As if the coronavirus pandemic hadn’t made life complicated and scary enough for the past two years, now parents are constantly hearing that their kids are at risk of contracting RSV, or respiratory syncytial virus.
We got some great advice, perspective and reassurance from Dr. Amber May, pediatrician with Kaiser Permanente.
RSV is not a new enemy. It has been here all along, and May concurred with a CDC statement that virtually all kids have had RSV by the time they are 2. Because of the isolation and precautions made necessary by COVID, there weren’t as many RSV cases the past couple of years. We all were exposed to fewer illnesses, and young immune systems didn’t develop as much resilience as they normally would have. Now RSV is “back with a vengeance this year,” said May.
RSV can be particularly dangerous for newborns and infants.
May treats babies and kids at Seattle Children’s hospital and in the urgent care department at Kaiser’s Capitol Hill facility. “This is exactly what I’d expect after two years of widespread isolation.”
RSV in kids: the symptoms
RSV starts out very similar to a cold, with infants and young children the disease usually launches with a fever, runny nose and cough.
RSV becomes severe or dangerous when it affects a baby or child’s ability to drink, eat and breathe. In fact, according to May, a sign of RSV infection is when the “work of breathing” becomes more difficult and requires the child to exert their belly muscles. In addition, a baby will often pull away from breast or bottle because it’s not possible to breathe and eat at the same time, and an older child may show a loss of appetite, fatigue and faster, labored breathing.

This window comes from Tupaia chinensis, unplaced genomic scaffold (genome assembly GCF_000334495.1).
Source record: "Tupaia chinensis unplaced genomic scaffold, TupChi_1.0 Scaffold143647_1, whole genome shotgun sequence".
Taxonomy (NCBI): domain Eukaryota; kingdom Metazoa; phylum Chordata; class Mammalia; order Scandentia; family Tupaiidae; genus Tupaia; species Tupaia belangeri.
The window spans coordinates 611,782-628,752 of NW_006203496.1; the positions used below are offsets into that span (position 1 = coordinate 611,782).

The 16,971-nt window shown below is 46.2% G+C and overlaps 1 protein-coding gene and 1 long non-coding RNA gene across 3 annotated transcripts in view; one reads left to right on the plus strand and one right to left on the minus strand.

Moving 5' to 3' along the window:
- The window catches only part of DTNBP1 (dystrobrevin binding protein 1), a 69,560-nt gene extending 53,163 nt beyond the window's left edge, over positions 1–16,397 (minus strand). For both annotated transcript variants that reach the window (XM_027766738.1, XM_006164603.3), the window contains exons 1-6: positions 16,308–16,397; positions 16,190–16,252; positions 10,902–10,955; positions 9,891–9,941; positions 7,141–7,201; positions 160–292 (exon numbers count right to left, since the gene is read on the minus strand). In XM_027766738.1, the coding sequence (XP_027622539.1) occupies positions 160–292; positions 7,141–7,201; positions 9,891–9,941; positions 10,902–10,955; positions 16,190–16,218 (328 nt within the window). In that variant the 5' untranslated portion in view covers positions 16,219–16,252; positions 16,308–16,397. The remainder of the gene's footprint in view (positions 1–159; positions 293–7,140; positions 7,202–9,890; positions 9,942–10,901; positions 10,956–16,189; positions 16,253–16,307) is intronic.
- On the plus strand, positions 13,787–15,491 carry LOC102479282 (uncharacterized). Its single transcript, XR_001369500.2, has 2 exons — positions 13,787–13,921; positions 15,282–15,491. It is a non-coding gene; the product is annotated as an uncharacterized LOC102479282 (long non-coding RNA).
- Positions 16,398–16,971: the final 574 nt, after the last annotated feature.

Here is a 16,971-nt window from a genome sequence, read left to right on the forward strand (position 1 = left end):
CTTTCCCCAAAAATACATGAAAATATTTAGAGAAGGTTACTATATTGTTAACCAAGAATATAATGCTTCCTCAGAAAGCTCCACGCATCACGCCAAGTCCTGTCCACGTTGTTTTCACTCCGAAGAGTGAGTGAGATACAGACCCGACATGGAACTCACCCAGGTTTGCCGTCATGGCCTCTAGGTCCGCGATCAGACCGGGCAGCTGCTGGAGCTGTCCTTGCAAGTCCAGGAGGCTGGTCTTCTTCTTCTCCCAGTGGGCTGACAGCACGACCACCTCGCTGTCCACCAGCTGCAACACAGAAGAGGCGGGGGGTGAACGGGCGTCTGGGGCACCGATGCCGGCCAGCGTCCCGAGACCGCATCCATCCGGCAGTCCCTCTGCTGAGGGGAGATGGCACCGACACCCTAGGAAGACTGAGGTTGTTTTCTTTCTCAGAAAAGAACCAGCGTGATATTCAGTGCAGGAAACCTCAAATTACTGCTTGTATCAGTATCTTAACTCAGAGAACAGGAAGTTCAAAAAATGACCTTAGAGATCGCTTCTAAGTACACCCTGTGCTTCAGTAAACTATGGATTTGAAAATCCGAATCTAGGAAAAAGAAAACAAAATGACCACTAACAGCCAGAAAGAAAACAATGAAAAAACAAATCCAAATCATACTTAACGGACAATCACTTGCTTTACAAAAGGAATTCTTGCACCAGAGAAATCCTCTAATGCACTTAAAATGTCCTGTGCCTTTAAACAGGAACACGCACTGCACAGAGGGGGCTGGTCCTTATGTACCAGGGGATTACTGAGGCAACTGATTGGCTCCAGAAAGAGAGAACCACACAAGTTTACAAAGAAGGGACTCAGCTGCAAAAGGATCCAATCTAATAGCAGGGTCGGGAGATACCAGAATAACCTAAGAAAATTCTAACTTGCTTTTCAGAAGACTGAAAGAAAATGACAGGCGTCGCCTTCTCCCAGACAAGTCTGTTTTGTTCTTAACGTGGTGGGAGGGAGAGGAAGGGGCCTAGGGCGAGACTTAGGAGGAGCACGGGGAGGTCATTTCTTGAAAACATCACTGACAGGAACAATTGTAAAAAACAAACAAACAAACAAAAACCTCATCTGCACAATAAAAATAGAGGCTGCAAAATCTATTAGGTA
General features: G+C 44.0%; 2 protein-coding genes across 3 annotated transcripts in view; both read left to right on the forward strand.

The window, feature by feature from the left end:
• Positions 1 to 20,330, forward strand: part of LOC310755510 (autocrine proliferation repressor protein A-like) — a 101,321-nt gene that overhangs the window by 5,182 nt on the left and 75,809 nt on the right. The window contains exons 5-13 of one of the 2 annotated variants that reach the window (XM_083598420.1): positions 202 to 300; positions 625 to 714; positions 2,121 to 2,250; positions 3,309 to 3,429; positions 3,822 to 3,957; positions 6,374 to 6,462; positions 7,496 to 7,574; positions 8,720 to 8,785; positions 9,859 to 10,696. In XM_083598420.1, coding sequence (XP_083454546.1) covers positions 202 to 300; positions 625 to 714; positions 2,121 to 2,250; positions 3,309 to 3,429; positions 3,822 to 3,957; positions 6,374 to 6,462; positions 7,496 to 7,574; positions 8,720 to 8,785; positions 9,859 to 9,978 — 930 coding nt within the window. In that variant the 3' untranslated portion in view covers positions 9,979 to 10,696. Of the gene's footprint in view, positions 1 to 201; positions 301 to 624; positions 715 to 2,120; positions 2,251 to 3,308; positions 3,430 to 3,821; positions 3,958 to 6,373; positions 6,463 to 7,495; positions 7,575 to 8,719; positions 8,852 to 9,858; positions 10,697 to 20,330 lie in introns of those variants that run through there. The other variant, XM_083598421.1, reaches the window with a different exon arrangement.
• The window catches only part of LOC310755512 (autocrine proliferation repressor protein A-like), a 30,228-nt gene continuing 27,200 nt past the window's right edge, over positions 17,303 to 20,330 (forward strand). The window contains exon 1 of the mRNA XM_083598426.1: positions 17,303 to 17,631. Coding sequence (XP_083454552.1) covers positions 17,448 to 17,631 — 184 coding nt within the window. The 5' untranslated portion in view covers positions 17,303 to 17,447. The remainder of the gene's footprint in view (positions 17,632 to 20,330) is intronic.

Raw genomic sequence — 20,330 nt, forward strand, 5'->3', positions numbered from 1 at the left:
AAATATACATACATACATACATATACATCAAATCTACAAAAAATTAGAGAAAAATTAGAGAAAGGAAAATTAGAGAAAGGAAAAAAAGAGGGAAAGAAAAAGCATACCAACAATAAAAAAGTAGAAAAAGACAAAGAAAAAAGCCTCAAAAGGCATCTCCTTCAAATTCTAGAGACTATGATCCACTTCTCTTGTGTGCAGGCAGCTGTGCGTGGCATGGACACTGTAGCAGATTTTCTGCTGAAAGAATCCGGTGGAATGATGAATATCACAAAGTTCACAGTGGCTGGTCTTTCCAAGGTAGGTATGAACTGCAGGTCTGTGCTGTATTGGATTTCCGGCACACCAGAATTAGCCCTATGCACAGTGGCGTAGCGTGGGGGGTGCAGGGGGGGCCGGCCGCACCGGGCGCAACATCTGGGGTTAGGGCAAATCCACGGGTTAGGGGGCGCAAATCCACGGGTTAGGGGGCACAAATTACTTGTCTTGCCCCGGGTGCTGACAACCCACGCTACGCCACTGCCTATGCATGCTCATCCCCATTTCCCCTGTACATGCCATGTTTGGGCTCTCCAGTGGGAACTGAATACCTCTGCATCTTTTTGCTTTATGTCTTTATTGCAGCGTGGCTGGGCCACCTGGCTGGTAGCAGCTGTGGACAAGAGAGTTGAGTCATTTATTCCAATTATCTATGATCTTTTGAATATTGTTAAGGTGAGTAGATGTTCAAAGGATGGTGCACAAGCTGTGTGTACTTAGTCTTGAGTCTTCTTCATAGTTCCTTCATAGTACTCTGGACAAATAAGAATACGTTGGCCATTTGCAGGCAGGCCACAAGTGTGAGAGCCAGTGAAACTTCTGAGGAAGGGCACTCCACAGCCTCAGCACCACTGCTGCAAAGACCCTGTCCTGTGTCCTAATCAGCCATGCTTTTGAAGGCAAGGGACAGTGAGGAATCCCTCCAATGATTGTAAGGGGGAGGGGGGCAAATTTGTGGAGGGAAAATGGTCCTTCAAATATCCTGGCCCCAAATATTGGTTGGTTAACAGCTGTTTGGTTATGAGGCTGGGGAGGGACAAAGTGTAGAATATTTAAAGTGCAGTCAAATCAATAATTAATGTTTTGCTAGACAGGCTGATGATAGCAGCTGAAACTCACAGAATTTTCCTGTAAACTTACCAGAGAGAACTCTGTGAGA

One technique May suggests, particularly for babies, is what she calls the “snot sucker” technique. First, use nasile saline to loosen phlegm; next, use a nasal aspirator to suction it out. “Since they’re too little to blow their nose, you’re basically blowing it for them.” She advises doing this before feeding to make it easier.
Severely labored breathing, dehydration or weakness are warnings to seek medical help as a child might require breathing support or IV hydration in the hospital.
Tips for avoiding RSV in kids
The good news is that we’re all very familiar with steps to lessen our risk of infection. These include frequent hand washing, wearing masks, staying away from people if we are sick or they might be sick.
May says she explains it like this to her young daughter: “By wearing a mask, you protect yourself from anyone who might be sick; and you protect them from you if you are sick.”
May says these precautions are particularly important for families with kids under 6 months old or people who are older or immune-compromised.
In addition, with COVID still among us and the flu on its way, doctors are pleading with people to get flu shots and get current on COVID boosters.
With the holidays on the way, Nov. 10 is the ideal time to have all of this accomplished. That way you have two weeks before Thanksgiving to get the full immunity provided by the vaccines.
RSV in kids: reassurance
From Dr. May: “I want people to know that, of the patients we’re seeing in clinic and in urgent care, most are having very good outcomes and good recoveries.”
And more good news: There is talk that an RSV vaccine could be available as soon as next year.
More health news in Seattle’s Child:
Does my child need a new COVID booster? Q&A with a doctor